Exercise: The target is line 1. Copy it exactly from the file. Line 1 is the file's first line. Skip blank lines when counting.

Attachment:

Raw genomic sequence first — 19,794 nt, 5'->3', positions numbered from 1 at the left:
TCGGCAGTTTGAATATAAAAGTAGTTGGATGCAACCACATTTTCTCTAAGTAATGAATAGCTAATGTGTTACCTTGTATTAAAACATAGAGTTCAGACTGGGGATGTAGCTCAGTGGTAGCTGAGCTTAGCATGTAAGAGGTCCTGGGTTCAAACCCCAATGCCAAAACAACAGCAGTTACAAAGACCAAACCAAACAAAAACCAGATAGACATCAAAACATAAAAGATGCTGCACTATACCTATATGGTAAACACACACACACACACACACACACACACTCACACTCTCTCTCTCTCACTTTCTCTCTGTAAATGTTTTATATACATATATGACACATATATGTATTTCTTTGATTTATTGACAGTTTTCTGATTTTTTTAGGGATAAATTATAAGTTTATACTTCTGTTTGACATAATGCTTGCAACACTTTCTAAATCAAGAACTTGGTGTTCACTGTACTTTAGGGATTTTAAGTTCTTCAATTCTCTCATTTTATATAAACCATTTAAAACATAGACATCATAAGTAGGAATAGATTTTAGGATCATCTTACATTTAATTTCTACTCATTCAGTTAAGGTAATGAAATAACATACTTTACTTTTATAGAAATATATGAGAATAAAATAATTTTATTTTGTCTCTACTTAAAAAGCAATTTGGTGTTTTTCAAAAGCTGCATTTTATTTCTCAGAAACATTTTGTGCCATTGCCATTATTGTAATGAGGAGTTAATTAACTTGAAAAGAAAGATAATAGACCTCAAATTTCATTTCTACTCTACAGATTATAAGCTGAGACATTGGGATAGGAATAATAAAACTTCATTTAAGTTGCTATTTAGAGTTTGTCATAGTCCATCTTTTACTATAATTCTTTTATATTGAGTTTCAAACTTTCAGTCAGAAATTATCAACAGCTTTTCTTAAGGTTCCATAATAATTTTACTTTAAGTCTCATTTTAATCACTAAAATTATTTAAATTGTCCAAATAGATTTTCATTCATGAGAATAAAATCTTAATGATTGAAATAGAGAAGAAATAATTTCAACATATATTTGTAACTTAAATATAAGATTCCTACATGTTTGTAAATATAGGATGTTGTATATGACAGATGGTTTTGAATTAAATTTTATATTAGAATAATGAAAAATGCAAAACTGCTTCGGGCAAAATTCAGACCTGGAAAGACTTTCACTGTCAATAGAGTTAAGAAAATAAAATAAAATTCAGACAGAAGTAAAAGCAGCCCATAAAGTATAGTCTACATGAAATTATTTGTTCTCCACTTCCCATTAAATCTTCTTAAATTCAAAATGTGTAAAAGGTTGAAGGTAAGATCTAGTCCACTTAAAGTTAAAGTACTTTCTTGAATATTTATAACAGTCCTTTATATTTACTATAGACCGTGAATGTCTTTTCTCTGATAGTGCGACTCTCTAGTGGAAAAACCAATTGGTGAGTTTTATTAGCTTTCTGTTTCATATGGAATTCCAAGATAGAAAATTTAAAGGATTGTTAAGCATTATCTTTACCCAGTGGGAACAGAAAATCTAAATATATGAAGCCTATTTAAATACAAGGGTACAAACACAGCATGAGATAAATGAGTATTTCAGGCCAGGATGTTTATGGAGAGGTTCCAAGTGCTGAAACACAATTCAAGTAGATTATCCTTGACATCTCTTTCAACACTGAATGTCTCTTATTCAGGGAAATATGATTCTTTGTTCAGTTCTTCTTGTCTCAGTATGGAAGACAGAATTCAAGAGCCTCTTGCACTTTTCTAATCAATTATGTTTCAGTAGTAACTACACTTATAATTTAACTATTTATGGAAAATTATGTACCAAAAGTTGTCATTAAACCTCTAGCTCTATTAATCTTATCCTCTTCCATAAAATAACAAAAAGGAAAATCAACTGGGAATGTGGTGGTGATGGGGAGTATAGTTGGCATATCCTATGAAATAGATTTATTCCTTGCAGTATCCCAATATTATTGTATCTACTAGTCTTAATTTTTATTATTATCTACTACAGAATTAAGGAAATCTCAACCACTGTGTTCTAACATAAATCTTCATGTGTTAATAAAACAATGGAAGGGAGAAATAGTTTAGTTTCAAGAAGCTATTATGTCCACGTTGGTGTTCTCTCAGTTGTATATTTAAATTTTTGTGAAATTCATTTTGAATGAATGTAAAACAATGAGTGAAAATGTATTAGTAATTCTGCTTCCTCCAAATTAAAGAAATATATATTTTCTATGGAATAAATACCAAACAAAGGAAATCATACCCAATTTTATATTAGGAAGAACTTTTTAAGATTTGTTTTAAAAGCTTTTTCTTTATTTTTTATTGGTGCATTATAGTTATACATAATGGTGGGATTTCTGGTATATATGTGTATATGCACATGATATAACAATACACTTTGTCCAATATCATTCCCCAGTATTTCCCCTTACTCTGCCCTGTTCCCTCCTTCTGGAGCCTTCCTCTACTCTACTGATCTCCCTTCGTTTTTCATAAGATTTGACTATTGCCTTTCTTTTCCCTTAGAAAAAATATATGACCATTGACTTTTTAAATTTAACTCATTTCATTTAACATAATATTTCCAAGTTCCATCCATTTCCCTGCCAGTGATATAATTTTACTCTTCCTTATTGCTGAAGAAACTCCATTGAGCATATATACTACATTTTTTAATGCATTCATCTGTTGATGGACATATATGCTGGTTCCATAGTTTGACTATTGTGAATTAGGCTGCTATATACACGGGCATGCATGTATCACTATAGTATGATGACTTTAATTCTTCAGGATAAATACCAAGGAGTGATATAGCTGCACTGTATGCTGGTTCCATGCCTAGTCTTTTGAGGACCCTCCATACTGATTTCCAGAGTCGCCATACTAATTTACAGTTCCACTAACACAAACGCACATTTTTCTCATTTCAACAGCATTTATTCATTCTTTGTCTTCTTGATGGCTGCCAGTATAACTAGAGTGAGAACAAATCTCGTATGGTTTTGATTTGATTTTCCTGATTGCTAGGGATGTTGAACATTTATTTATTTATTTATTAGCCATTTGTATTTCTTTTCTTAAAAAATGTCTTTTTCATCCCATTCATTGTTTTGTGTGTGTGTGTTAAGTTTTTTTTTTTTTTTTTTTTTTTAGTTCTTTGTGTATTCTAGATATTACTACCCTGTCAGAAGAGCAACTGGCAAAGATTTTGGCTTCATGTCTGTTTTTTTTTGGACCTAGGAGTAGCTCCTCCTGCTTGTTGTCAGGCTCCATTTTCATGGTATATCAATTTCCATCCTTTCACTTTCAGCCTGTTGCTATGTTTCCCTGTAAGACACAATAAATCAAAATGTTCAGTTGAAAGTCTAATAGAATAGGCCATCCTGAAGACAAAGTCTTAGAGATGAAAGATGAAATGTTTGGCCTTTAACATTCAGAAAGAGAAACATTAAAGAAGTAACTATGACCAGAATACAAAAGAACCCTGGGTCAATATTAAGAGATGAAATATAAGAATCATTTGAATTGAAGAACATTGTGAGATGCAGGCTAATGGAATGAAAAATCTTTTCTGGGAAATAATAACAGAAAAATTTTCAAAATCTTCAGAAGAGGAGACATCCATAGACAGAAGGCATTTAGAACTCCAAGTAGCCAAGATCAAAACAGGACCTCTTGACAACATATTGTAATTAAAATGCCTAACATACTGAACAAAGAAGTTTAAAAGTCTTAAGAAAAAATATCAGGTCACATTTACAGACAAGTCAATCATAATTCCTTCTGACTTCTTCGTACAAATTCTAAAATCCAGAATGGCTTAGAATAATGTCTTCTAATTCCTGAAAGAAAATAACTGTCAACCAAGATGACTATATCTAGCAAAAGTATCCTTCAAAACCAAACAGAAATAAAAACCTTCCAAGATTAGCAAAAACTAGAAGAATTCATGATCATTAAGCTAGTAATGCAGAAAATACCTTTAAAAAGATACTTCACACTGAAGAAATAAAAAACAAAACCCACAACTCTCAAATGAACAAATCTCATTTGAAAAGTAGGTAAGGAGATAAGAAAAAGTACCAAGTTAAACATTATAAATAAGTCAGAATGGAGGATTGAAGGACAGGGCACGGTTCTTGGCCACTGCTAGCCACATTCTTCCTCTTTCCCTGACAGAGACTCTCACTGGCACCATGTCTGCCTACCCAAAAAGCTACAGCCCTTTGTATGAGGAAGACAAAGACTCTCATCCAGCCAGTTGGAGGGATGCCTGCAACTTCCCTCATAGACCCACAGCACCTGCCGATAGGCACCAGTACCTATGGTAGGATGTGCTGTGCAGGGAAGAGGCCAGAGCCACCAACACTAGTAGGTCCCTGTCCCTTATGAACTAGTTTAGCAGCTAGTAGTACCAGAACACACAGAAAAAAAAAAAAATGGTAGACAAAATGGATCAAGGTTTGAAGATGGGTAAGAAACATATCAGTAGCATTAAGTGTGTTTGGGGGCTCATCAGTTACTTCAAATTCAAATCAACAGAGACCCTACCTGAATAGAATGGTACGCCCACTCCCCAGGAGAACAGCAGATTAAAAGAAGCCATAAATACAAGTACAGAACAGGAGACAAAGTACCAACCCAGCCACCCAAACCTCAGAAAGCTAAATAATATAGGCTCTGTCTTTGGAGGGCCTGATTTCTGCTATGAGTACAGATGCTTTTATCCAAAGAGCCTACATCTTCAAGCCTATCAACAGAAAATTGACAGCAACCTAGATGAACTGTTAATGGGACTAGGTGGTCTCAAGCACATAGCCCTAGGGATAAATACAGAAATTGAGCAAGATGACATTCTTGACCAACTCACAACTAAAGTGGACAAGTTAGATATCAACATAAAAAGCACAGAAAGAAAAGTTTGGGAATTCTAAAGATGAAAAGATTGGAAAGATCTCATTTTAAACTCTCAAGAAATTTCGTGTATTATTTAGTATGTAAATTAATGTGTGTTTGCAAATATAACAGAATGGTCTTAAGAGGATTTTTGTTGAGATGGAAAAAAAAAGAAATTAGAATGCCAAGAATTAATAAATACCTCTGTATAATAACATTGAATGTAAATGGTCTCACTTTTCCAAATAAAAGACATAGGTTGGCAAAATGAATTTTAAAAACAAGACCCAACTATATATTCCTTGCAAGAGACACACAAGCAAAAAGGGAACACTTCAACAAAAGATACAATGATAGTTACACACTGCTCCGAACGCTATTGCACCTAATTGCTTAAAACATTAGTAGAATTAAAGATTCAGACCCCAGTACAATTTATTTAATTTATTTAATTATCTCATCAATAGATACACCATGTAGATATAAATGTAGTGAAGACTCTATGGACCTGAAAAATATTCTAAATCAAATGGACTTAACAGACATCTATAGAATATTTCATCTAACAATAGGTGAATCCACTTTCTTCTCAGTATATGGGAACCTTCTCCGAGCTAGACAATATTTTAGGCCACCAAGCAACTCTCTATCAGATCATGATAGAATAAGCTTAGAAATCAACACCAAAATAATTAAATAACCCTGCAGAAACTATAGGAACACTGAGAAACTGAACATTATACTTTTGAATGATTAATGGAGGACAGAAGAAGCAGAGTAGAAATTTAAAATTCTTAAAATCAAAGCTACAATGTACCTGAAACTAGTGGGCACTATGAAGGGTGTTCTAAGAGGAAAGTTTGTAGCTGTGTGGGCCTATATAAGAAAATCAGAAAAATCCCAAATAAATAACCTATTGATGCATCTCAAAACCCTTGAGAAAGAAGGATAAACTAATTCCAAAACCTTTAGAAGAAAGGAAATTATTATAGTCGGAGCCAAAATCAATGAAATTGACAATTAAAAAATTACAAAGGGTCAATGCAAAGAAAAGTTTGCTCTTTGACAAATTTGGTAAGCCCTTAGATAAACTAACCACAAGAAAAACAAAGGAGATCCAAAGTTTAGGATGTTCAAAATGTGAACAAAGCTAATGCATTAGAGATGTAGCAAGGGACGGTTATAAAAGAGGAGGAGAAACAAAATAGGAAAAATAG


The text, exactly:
Raw genomic sequence first — 19,794 nt, 5'->3', positions numbered from 1 at the left: